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China media hurls racist slur at departing US envoy
by Staff Writers
Beijing (AFP) March 01, 2014

Pump and circumstance as US China envoy flexes fitness muscle
Beijing (AFP) Feb 28, 2014 - US diplomatic biceps are mightier than China's financial muscle, if a press-up contest pitting outgoing ambassador Gary Locke against a line-up of businessmen in Beijing is anything to go by.

The 64-year-old, who had already earned quasi-celebrity status as the first ethnic Chinese in the post and a rare example of a humble dignitary, took on three tycoons including property billionaire Pan Shiyi at a farewell dinner on Thursday.

Pictures posted by Pan's wife Zhang Xin on her verified social media account showed the four assuming the position in their business shirts on a lurid yellow and blue carpet, in what looked like a hotel function room.

They pumped away, a musclebound announcer standing over them, until only Locke remained, 60 press-ups later.

"Ambassador Locke turned out to be everybody's model of health," wrote Zhang.

"Now I feel embarrassed if I don't do 50 press-ups before dining," runner-up Pan posted on his own verified account on Sina Weibo, a Chinese equivalent of Twitter, where he has almost 17 million followers.

The couple are listed as China's 32nd richest people by wealth publisher the Hurun Report, which estimates their worth at $3.7 billion.

Locke entered the spotlight the moment he took up his post in Beijing in August 2011. The grandson of an immigrant from the southern province of Guangdong, he was Washington's first ethnic Chinese ambassador to the country.

He soon earned a reputation as a low-maintenance dignitary -- in contrast to many Chinese officials -- after being seen buying his own coffee and carrying his own luggage.

The press-up contest was not the first fitness feat by Locke, who featured in this month's edition of the Chinese version of specialist magazine Men's Health, which put him on the cover, his torso encased in a tight black T-shirt.

Earlier Thursday he told journalists at a farewell press conference that he could hold the excruciating plank position, an abdominal exercise that involves holding up one's body in a press-up-like position, for a punishing 51 minutes.

"On the plank, so much of it is all so mental," he said. "It is very tough and gruelling just to be in one position and how do you bide the time."

A Chinese state media outlet used a racist slur to criticise departing US ambassador Gary Locke in an insulting commentary which even blamed him for Beijing's notorious pollution.

The 64-year-old became the first ethnic Chinese in the post when he was appointed in 2011, going on to gain quasi-celebrity status for his modest style and for drawing attention to China's unhealthy skies.

But Locke, who left his role on Saturday, received a highly undiplomatic sendoff from the China News Service in a sneering editorial which referred to him as a "banana", and a "guide dog" for helping a blind activist.

"He is a banana with yellow skin and a white heart", Friday's article opened by saying, calling Locke's ethnicity a ploy by the US to win Chinese hearts and minds while seeking to kick up trouble in the region.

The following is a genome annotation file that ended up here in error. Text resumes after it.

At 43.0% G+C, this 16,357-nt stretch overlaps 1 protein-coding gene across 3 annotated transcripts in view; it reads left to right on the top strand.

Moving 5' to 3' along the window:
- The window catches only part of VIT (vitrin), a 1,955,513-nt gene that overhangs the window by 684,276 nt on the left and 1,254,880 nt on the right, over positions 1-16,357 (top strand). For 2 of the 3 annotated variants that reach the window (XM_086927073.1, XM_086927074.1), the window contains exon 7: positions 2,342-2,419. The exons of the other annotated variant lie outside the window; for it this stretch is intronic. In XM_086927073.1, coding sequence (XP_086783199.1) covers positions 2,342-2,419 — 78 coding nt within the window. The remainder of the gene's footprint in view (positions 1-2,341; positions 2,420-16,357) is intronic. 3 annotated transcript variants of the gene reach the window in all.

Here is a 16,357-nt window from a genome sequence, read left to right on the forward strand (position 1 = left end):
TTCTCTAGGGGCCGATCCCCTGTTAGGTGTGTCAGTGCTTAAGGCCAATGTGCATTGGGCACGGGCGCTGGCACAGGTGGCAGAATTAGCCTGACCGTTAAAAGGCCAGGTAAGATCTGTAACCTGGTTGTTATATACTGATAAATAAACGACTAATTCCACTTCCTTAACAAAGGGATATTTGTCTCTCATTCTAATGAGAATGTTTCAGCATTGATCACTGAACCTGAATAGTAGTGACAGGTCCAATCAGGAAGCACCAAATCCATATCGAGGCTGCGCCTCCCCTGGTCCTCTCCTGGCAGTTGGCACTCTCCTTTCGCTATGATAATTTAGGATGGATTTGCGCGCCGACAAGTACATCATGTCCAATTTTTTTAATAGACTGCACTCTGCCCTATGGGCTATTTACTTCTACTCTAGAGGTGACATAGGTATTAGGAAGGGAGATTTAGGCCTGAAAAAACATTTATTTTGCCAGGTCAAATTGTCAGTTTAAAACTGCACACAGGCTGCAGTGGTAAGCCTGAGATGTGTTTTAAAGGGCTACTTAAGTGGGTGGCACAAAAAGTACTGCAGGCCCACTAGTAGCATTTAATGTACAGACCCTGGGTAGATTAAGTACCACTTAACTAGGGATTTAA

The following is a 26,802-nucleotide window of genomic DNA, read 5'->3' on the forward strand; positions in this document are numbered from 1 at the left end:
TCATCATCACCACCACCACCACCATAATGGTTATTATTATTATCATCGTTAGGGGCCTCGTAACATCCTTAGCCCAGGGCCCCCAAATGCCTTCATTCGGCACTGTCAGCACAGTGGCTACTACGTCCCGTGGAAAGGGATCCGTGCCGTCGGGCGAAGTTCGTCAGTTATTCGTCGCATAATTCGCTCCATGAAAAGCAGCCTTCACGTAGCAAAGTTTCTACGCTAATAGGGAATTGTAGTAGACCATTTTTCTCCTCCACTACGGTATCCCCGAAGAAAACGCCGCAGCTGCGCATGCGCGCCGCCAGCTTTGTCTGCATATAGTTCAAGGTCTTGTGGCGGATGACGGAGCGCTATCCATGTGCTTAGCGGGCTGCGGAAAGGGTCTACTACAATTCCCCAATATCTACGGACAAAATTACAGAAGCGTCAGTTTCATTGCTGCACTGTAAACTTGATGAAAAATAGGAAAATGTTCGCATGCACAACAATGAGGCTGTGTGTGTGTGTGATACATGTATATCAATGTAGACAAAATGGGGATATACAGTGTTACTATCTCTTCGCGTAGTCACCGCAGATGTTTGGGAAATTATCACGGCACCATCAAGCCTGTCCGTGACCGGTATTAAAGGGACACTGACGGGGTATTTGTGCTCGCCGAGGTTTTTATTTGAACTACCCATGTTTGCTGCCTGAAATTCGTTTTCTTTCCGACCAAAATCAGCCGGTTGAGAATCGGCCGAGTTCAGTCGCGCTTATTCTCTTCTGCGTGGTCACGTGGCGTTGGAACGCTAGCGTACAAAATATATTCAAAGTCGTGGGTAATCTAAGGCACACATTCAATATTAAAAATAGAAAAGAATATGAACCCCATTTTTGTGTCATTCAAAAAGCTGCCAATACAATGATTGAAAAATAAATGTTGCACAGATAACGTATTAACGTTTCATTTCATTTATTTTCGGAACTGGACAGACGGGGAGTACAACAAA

"But the 'yellow skin' of bananas will eventually rot, not only revealing the 'white core' inside but also turning into a putrid 'black core'," the commentary went on.

Locke was viewed as a trailblazer in highlighting the PM 2.5 particulate matter carried in the thick blankets of smog pervading China's capital.

He presided over the introduction of PM 2.5 monitors at the US embassy and consulates around China, drawing widespread attention to the stubborn problem of pollution.

But the official agency wrote that "once Locke arrived, so did the Beijing smog".

It also scorned Locke's image as an unpretentious official known for carrying his own luggage and using a regular car in contrast to his Chinese counterparts.

Citing unnamed foreign media outlets, the commentary accused him of luxuriating in a $100 million official residence and travelling in a fancy bullet-proof vehicle.

The verbal attacks didn't stop there with the editorial deriding him as a "guide dog" for assisting the blind activist Chen Guangcheng in 2012.

Chen sought shelter in the US embassy after escaping house arrest in nearby Shandong province before being allowed to go to America with his family.

Many Chinese social media users criticised the essay and defended Locke.

"He took concrete steps to show us what our officials are really like. He taught Chinese people about PM 2.5 and the truth behind it... and ultimately spurred the Chinese government to confront the issue of smog," said the writer Guo Jingming.

Another commentator rejected the essay as "a breach of truth, breach of logic, breach of ethics, breach of civilised behaviour and breach of diplomatic etiquette, and makes it hard to believe this country has thousands of years of civilisation".

In a farewell press conference on Thursday Locke highlighted the embassy's role in raising awareness about air quality, among other accomplishments, and urged China to improve its human rights record.

He described himself as "proud of my Chinese heritage" but also "thoroughly American" and "proud of the great values that America has brought to the entire world".

Chinese foreign ministry spokeswoman Hua Chunying gave a more measured response on Locke's tenure, saying this week he had "made some positive contributions to cooperation between China and the US".


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